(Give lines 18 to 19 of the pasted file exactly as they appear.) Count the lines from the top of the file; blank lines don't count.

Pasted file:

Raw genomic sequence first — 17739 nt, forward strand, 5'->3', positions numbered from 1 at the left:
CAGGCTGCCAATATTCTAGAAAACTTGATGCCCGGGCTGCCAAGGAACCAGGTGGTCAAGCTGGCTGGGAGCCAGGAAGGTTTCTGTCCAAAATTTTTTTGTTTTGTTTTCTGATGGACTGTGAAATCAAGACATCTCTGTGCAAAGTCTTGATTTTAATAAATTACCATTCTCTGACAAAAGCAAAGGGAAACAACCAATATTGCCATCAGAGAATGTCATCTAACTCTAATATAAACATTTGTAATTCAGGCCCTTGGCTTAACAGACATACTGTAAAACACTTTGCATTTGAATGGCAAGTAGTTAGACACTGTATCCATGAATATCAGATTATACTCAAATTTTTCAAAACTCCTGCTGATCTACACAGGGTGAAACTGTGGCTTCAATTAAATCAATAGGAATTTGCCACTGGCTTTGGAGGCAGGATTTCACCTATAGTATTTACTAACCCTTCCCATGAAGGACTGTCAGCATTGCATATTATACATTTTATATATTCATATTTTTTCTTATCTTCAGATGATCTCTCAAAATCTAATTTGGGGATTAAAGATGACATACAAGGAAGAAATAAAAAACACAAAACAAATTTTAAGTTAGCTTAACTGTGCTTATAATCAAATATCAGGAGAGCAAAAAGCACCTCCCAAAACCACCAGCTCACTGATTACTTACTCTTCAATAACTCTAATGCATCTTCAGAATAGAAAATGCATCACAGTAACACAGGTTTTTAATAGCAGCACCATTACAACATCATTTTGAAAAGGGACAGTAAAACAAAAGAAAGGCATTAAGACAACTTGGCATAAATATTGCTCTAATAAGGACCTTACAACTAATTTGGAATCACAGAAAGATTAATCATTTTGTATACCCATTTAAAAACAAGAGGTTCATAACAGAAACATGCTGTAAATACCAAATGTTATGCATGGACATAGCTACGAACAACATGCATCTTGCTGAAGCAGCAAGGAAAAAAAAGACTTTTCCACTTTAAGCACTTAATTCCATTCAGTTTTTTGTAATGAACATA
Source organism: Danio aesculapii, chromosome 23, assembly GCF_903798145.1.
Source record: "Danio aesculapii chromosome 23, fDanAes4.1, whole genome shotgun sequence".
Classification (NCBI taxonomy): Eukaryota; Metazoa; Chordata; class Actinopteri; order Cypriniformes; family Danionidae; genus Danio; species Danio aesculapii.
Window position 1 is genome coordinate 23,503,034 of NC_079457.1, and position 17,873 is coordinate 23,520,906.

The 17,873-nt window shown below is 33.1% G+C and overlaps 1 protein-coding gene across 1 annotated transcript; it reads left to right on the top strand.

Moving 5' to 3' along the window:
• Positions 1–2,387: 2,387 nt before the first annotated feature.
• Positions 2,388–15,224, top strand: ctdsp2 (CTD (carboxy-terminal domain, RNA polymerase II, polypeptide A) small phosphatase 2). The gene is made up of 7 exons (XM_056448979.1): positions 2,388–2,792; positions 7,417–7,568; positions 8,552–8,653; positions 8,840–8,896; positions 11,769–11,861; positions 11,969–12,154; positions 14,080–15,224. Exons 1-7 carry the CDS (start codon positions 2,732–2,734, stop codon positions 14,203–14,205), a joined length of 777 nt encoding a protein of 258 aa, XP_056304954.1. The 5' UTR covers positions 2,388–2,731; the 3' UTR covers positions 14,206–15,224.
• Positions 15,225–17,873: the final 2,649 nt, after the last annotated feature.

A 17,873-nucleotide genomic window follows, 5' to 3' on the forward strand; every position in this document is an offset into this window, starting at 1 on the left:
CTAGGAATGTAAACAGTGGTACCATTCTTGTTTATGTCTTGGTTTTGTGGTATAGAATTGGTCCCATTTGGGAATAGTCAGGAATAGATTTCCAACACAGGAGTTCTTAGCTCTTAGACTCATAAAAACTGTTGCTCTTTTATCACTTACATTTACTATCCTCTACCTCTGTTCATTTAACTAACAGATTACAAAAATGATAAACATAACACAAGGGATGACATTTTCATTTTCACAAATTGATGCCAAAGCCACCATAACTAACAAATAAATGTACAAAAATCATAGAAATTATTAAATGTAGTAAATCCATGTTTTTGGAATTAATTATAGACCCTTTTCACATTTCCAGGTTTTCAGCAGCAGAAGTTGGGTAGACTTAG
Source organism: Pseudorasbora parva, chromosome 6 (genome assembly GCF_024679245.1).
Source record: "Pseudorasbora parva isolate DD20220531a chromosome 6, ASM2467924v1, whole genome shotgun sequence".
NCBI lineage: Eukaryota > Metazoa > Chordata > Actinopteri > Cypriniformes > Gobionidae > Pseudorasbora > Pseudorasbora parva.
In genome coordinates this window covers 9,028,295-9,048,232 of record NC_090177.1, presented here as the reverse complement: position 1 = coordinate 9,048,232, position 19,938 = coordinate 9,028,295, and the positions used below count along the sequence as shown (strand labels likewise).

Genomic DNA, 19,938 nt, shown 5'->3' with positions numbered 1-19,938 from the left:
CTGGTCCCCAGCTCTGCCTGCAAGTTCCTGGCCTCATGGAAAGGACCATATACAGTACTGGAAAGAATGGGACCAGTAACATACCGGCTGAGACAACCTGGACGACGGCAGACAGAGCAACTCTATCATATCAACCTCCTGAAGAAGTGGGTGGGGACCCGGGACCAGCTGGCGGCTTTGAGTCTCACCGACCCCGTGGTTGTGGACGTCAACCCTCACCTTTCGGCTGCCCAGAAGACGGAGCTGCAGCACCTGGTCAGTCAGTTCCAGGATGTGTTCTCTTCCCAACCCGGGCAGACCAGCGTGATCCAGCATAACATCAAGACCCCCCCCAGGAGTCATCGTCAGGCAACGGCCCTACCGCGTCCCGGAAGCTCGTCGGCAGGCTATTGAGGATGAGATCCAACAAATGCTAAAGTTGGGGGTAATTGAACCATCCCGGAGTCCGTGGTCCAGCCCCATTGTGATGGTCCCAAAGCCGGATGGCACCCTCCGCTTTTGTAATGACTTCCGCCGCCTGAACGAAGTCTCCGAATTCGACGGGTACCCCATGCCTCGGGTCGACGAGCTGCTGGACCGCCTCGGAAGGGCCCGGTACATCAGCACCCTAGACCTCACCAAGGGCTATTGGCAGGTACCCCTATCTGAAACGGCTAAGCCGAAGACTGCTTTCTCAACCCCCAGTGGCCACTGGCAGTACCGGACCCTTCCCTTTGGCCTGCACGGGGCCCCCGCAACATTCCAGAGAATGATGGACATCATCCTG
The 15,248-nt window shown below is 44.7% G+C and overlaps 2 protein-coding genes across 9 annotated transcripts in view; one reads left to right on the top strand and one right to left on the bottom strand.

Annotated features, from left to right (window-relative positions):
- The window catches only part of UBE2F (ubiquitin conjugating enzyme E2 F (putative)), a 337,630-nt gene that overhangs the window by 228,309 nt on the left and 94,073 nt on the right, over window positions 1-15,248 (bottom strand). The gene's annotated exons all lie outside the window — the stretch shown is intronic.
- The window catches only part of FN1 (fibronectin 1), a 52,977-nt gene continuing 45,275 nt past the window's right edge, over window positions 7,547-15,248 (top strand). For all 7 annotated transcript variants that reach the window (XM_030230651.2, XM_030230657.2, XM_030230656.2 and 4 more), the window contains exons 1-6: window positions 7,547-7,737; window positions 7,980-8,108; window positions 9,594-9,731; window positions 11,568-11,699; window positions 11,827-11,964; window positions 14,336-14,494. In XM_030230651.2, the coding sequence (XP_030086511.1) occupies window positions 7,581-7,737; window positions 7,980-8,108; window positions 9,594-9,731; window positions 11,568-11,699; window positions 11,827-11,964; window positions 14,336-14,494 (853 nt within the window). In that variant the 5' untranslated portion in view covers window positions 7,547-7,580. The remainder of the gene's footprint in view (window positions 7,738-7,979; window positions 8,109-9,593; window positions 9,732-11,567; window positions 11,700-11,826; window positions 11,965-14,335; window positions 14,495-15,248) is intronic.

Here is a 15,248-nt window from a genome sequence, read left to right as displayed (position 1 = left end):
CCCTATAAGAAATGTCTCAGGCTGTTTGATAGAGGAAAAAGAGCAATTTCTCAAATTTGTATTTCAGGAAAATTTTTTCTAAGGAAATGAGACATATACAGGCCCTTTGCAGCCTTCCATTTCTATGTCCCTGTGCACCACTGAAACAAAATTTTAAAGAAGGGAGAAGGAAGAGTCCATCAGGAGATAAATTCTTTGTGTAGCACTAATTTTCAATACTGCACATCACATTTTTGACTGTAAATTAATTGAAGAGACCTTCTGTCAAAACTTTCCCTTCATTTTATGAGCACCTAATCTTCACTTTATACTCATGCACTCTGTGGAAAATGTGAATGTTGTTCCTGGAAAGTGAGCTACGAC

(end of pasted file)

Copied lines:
Genomic DNA, 19,938 nt, shown 5'->3' with positions numbered 1-19,938 from the left:
CTGGTCCCCAGCTCTGCCTGCAAGTTCCTGGCCTCATGGAAAGGACCATATACAGTACTGGAAAGAATGGGACCAGTAACATACCGGCTGAGACAACCTGGACGACGGCAGACAGAGCAACTCTATCATATCAACCTCCTGAAGAAGTGGGTGGGGACCCGGGACCAGCTGGCGGCTTTGAGTCTCACCGACCCCGTGGTTGTGGACGTCAACCCTCACCTTTCGGCTGCCCAGAAGACGGAGCTGCAGCACCTGGTCAGTCAGTTCCAGGATGTGTTCTCTTCCCAACCCGGGCAGACCAGCGTGATCCAGCATAACATCAAGACCCCCCCCAGGAGTCATCGTCAGGCAACGGCCCTACCGCGTCCCGGAAGCTCGTCGGCAGGCTATTGAGGATGAGATCCAACAAATGCTAAAGTTGGGGGTAATTGAACCATCCCGGAGTCCGTGGTCCAGCCCCATTGTGATGGTCCCAAAGCCGGATGGCACCCTCCGCTTTTGTAATGACTTCCGCCGCCTGAACGAAGTCTCCGAATTCGACGGGTACCCCATGCCTCGGGTCGACGAGCTGCTGGACCGCCTCGGAAGGGCCCGGTACATCAGCACCCTAGACCTCACCAAGGGCTATTGGCAGGTACCCCTATCTGAAACGGCTAAGCCGAAGACTGCTTTCTCAACCCCCAGTGGCCACTGGCAGTACCGGACCCTTCCCTTTGGCCTGCACGGGGCCCCCGCAACATTCCAGAGAATGATGGACATCATCCTG